IT is strange how things turn up when you aren't looking for them, items from the past, forgotten about, but useful at the time, like the few owl pellets I found last week in a dusty old tin box in the garage.
These sausage shaped objects contain the compacted, undigested food remains from a long-eared owl which were found under a roost site of the bird, on the Boa Island, Co Fermanagh.
At the time, about 15 years ago, I gathered enough pellets for use with a class in school to establish what food items the bird had eaten. Although other species in addition to raptors cough up pellets through the beak, those from owls are especially impressive as they tend to eat their prey whole leaving much more fur and bones in their pellets.
Dissecting pellets and examining their contents reveals exactly what individual birds have eaten, providing important information about their dietary choices and habitat requirements.
Throughout time and amidst many cultures, owls were feared and respected in equal measure. The owl was an emblem for Athene, the goddess of Athens, and viewed as a protector and symbol of wisdom in Greek mythology.
In later history, owls became more associated with witches, and folktales told of their nightly calls as signs of ill omen and impending evil, justifying Chaucer's description of the bird as "the prophete of wo and myschaunce" and reflected in an Irish term for the bird, 'Cailleach oíche', night witch.
The long-eared owl is one of two resident owl species in Ireland, and the one most likely to be seen. The other is the rarer barn owl, with its ghostly white form. Another, the short-eared owl is a scarce winter visitor and occasional breeder.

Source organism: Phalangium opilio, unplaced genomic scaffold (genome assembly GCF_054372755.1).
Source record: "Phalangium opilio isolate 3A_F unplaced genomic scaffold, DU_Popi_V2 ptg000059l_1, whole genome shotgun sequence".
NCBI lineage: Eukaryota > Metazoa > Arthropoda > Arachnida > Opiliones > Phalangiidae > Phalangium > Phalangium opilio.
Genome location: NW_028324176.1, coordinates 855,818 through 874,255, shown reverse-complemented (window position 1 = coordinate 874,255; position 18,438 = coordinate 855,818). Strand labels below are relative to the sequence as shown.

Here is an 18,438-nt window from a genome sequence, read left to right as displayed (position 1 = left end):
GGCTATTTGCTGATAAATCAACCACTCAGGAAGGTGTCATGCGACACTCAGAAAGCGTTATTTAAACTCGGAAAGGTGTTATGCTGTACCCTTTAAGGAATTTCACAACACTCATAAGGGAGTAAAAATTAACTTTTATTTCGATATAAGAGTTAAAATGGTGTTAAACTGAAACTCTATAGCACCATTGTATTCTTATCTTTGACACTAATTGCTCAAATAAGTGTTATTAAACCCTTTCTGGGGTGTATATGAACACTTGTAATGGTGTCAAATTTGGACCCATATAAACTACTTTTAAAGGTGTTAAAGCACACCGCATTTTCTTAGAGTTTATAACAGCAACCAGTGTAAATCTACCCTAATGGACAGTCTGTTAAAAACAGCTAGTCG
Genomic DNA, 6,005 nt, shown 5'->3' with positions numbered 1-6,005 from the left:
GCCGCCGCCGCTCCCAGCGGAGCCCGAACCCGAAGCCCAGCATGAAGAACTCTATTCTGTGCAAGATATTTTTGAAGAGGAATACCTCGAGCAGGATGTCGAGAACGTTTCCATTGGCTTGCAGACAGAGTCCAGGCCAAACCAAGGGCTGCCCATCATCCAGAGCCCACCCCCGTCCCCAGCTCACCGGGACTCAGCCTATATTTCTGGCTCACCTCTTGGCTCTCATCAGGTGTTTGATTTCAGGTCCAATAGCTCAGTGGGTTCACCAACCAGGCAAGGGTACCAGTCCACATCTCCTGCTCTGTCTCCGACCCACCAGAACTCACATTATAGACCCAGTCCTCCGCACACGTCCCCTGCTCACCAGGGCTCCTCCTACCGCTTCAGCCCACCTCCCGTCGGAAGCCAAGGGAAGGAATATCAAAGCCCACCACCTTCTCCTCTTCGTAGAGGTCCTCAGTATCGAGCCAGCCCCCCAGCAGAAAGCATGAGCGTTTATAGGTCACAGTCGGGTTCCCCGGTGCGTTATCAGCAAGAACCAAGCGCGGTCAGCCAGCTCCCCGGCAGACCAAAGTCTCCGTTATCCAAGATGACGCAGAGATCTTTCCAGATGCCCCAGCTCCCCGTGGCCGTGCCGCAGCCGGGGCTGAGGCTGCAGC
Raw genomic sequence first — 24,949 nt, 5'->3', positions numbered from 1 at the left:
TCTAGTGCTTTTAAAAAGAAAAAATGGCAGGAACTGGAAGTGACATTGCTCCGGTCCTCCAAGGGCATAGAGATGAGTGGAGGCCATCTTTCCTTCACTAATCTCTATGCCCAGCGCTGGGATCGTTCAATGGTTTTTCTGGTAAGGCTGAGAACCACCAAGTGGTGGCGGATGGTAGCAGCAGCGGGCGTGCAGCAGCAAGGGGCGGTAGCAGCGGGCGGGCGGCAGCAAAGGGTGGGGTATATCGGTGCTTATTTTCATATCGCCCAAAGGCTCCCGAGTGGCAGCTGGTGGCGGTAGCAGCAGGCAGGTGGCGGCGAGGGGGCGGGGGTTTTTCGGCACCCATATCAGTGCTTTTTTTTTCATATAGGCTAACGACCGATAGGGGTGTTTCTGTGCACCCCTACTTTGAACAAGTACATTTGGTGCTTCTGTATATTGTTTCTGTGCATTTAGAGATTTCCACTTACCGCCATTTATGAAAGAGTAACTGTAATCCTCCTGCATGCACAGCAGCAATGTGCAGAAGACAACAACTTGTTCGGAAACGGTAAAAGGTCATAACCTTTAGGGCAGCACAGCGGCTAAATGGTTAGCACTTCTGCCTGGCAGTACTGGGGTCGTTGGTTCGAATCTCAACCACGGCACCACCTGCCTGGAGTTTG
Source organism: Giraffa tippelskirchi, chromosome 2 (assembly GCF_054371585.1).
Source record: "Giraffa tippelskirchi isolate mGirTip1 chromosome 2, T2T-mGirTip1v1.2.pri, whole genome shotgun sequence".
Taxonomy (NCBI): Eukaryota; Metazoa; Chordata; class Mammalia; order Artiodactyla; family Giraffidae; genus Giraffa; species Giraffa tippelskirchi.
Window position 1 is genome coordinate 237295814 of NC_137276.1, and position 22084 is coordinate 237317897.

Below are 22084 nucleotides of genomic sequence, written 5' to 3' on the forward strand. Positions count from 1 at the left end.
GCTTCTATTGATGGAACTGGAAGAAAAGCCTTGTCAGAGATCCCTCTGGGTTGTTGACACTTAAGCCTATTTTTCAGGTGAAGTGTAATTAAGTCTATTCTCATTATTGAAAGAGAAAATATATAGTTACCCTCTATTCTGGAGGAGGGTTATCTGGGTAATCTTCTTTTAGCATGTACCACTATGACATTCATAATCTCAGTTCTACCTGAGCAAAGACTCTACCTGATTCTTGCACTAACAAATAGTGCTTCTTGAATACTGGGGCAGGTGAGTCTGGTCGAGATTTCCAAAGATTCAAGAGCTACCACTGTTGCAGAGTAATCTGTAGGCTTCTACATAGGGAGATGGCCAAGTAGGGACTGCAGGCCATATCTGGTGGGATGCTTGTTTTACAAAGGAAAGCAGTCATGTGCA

It's been a few years since I last saw a long-eared owl, on that occasion an injured bird, which unfortunately couldn't to be saved.
While the bird's name comes from the long feathery tufts resembling ears, these are purely for display and not connected with its hearing. Together with its bright yellow eyes and tufts the owl also has the suitable Irish name 'an Ceann cait', the cat's head.
The various shades of brown and beige plumage provide excellent camouflage for long-eared owls and this, combined with their nocturnal habits, makes them a difficult species to see.
Although associated with woodland, especially dense coniferous woods during the breeding season, they also need to be near to open areas of grassland and scrub to hunt for their prey of wood mice, other small mammals and large insects.
Widespread throughout Ireland, Asio otus hunts, with silent wing beats low to the ground and hedges, between dusk and dawn.
Having unearthed these pellets, I decided to carry out a dissection of one of them to reveal again what the owl had eaten all those years ago.
After softening and loosening the grey elongated pellet, about 5cm in length, with some warm water, I used tweezers to carefully tease away some of the fur and hair.
As I meticulously picked through its constituent parts, a picture emerged of the now long-gone lifeforms consumed by this silent predator. Shiny black beetle wing cases broke away, along with the intact skull, vertebrae, ribs, and leg bones of a small rodent, probably Apodemus sylvaticus, the wood mouse. The lower jawbone and red tipped teeth of the tiny pygmy shrew were also present.
As I returned the contents to the dusty tin box for safe keeping, I wondered was this long-eared owl still hunting stealthily along clearings of the Boa Island, under darkened sky, bearing dread on silent wings.